Welcome to the Future

May 14, 2019

Still no jetpack or flying car, but all that dystopian shit, yeah, we got that.

The graph below is the one that specifically caught my eye.

Tom Randall via Twitter:

This @exxonmobile chart from 1982 predicted that in 2019 our atmospheric CO2 level would reach about 415 parts per million, raising the global temperature roughly 0.9 degrees C. 

Update: The world crossed the 415 ppm threshold this week and broke 0.9 degrees C in 2017 1/

Here’s another from @exxonmobile 1982. It showed how global warming would initially be almost indistinguishable from normal climate fluctuations. But by 2020 there could be no doubt—the old “normal” would be entirely left behind. Welcome to the future 2/ insideclimatenews.org/sites/default/…

12 Responses to “Welcome to the Future”

  1. rsmurf Says:

    Jimmy Carter started the process to move away from fossil fuels, and roNaLD rayGUN, stopped it and he and every republican is responsible for the mess we are now in.

    • jimbills Says:

      It’s just too pat an answer.


      “The basic problem is that there is no constituency for an energy program,” said James Schlesinger, the country’s first energy secretary.


      “In spite of Carter’s avowed populism, his proposals did not have enough support from the people to overcome opposition from the interests. In fact, most people opposed his energy package. By emphasizing conservation rather than the development of new resources, the program seemed to call upon Americans to change their lifestyle, and most did not want to do that.”

      Americans elect Republicans = Americans responsible (with significant help from extremely wealthy and powerful vested interests).

      • rsmurf Says:

        Not really someone has to start the process, he did. Then ronAlD Ray-Gun completely stopped it. Not much discussion. You can argue what WOULD have happened had we gone carters way, but that’s a moot point because we didn’t.

        • jimbills Says:

          I can send the links, but I can’t force you to read them.

          Also, Carter wasn’t concerned with moving away from FF use or ending it. His top concern was energy security. Conservation would slow growth in FF use (especially oil) as one method to provide that security. An added bonus was the environment, but it wasn’t the priority. Solar power was another means. But other methods included vastly increasing coal production.

          His full intent in spelled out in this speech:

          Wiki description:

          “Increase our coal production by about two thirds to more than 1 billion tons a year.”

          One of his last initiatives was the Carter Doctrine, which laid the groundwork for the Persian Gulf wars.

          His first principle in the ‘Moral Equivalent’ speech is this:
          “the country can have an effective and comprehensive energy policy only if the government takes responsibility for it and if the people understand the seriousness of the challenge and are willing to make sacrifices”

          Obviously, the answer to that was ‘no’. The people didn’t understand the seriousness and weren’t willing to make sacrifices. They elected Reagan with a landslide. Ever since then, few to no politicians on either side of the aisle use the word ‘conservation’. ‘Efficiency’ is catchier, and even that is rarely used. We talk instead about building more things, having more jobs, and economic growth. It’s what the people want, after all.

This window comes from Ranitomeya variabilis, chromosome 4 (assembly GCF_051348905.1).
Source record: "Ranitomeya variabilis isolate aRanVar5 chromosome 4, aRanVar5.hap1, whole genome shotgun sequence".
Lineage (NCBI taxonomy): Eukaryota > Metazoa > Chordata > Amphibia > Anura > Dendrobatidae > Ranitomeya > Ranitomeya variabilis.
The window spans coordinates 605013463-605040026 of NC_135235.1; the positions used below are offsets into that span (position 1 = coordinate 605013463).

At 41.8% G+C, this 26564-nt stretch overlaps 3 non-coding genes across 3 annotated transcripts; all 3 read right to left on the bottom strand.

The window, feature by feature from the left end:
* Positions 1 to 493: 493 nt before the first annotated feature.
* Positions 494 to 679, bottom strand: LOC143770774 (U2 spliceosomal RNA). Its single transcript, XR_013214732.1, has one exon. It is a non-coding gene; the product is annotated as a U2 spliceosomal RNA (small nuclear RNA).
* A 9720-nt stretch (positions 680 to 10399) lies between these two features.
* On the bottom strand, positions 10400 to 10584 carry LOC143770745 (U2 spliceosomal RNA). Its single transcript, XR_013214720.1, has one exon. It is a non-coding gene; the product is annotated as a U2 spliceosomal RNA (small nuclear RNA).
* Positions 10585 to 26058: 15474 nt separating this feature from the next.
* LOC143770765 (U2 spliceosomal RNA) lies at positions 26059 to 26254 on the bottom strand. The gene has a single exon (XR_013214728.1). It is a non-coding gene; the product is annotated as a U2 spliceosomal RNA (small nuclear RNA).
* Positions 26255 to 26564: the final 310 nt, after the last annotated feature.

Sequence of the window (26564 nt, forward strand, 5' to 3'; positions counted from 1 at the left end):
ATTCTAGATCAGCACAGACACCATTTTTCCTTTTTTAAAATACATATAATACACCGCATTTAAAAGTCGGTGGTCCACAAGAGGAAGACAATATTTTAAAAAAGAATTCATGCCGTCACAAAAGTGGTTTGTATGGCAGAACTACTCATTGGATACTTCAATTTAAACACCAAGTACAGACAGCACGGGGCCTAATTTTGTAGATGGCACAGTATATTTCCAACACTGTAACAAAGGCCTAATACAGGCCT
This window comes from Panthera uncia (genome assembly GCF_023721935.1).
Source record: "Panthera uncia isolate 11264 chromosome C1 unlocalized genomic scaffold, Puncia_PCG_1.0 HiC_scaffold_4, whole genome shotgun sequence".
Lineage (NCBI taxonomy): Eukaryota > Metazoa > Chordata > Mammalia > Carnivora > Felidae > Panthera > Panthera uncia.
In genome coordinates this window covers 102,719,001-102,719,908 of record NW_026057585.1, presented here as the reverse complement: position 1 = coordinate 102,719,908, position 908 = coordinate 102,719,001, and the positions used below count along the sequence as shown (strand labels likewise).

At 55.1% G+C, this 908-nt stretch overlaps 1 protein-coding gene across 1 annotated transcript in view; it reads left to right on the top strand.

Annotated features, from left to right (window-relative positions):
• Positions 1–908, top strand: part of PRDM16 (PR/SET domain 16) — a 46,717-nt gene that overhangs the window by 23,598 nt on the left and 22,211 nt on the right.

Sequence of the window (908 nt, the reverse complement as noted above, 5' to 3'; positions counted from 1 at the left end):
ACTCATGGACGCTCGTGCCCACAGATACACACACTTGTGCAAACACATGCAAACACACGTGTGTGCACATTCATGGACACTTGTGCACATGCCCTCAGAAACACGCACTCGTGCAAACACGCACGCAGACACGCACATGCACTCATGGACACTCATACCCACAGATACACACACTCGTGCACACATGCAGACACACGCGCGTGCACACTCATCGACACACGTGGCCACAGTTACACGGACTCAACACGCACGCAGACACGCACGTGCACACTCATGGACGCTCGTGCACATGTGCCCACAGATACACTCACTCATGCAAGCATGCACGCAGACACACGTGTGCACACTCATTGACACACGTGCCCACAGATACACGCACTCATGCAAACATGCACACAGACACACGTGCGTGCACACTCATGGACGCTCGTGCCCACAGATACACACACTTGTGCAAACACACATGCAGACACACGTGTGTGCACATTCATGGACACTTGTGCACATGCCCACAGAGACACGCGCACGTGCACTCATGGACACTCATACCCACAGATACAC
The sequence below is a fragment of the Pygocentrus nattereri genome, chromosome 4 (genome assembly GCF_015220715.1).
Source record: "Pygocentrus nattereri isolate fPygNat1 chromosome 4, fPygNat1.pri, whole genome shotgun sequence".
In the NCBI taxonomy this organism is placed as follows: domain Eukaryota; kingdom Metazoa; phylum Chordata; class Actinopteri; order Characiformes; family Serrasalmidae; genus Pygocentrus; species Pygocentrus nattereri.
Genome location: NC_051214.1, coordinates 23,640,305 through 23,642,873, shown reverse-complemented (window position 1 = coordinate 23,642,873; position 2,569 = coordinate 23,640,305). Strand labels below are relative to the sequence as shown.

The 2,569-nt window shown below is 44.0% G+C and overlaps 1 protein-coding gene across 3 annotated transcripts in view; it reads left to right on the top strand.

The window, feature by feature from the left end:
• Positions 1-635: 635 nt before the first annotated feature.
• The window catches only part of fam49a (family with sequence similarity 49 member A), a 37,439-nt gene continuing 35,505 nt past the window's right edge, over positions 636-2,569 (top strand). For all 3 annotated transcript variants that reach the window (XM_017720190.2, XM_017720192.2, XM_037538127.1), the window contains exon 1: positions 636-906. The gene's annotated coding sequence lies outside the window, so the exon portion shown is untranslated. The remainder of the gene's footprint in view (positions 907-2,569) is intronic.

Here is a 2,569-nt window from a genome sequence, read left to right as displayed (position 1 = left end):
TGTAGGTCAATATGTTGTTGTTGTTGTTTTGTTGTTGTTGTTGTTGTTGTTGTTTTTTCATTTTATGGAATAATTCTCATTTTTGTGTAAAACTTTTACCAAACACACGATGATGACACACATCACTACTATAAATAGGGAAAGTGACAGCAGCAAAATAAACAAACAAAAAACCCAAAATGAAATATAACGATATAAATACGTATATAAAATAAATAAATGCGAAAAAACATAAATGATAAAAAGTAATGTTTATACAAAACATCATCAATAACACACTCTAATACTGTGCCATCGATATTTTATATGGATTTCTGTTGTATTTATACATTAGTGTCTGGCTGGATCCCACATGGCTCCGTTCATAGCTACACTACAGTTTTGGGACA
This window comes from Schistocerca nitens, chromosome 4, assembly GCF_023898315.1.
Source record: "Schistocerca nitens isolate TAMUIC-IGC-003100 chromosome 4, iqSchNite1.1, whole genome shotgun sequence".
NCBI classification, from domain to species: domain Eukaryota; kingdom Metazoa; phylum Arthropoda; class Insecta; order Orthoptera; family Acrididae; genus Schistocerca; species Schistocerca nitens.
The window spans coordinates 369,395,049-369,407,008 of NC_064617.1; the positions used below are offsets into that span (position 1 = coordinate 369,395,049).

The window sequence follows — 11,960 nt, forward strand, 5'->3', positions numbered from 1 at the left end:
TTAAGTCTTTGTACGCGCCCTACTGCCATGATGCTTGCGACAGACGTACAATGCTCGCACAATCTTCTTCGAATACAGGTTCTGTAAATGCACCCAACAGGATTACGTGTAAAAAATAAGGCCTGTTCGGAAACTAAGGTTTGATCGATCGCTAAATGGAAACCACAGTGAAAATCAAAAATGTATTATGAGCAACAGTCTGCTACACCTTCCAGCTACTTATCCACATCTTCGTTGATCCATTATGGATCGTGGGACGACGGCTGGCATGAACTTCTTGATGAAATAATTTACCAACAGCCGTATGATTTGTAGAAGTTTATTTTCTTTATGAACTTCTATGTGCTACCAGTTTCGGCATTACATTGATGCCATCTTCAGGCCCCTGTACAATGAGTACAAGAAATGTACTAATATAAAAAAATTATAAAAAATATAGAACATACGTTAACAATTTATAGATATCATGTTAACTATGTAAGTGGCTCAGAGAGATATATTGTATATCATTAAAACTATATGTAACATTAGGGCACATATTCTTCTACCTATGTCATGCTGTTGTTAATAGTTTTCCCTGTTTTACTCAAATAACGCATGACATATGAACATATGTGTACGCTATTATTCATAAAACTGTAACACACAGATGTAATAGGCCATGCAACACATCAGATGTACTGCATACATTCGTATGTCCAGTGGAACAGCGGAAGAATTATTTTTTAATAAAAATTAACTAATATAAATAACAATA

You aren’t wrong that Reagan stopped Carter’s plans. But to say it’s all the Republican’s fault is a half-truth. The people elect Republicans. The people don’t want conservation. They want more, more, more – and every Presidential candidate since Carter (including all of the current Democrats) have remained within the bounds of that desire – it’s really one of the lasting legacies of the Carter Presidency.

          • rsmurf Says:

            That’s water under the bridge. WE DID NOTHING!! And rOnAlD rayGun threw any hope we had for a change down the toilet and kept on flushing.

          • rsmurf Says:

            It is all the republicans fault. And continues to be the republicans fault.

  2. jimbills Says:

    I read the Exxon PDF of the full report in the link above. Fascinating stuff. They knew a lot of the picture as far as effects, time needed to respond, rough estimates on climate sensitivity, and so on. For instance, they mention ocean acidification and some areas getting wetter with others getting drier.

    Two other things that stood out to me – they knew they’d be getting heavily into oil shale after 2000. That’s probably liquid oil extracted from crushed shale, rather than shale oil, or the tech we use for fracking (and which has put oil shale on the back burner), but it implies they knew there’d be the need for other reserves at that point. Secondly, they figured the response to carbon emissions would peak fossil fuel use before supply did.

    There’s a mention about other estimates of climate sensitivity being higher than their own.

  3. redskylite Says:

    Startlingly accurate science from 1982, and to think I was naively supporting the coal miners strike a couple of years later. We did not have the internet and the associated social media, but had T.V and newspapers, although unfortunately the oil companies guarded their findings, what would have happened if they were publicized ?. We should be well on our way to stopping the out of balance state of affairs.

    So Exxon should be punished for not acting and suppressing this information, I cannot see how courts could not come to the same conclusion.

    Who sold our world for a fistful of petro-dollars and bling?

  4. jimbills Says:

    Article in New York Post (of all places) today:

    Teachers searching for climate change info find propaganda

    Curious about ‘Petro Pete’, I found this:

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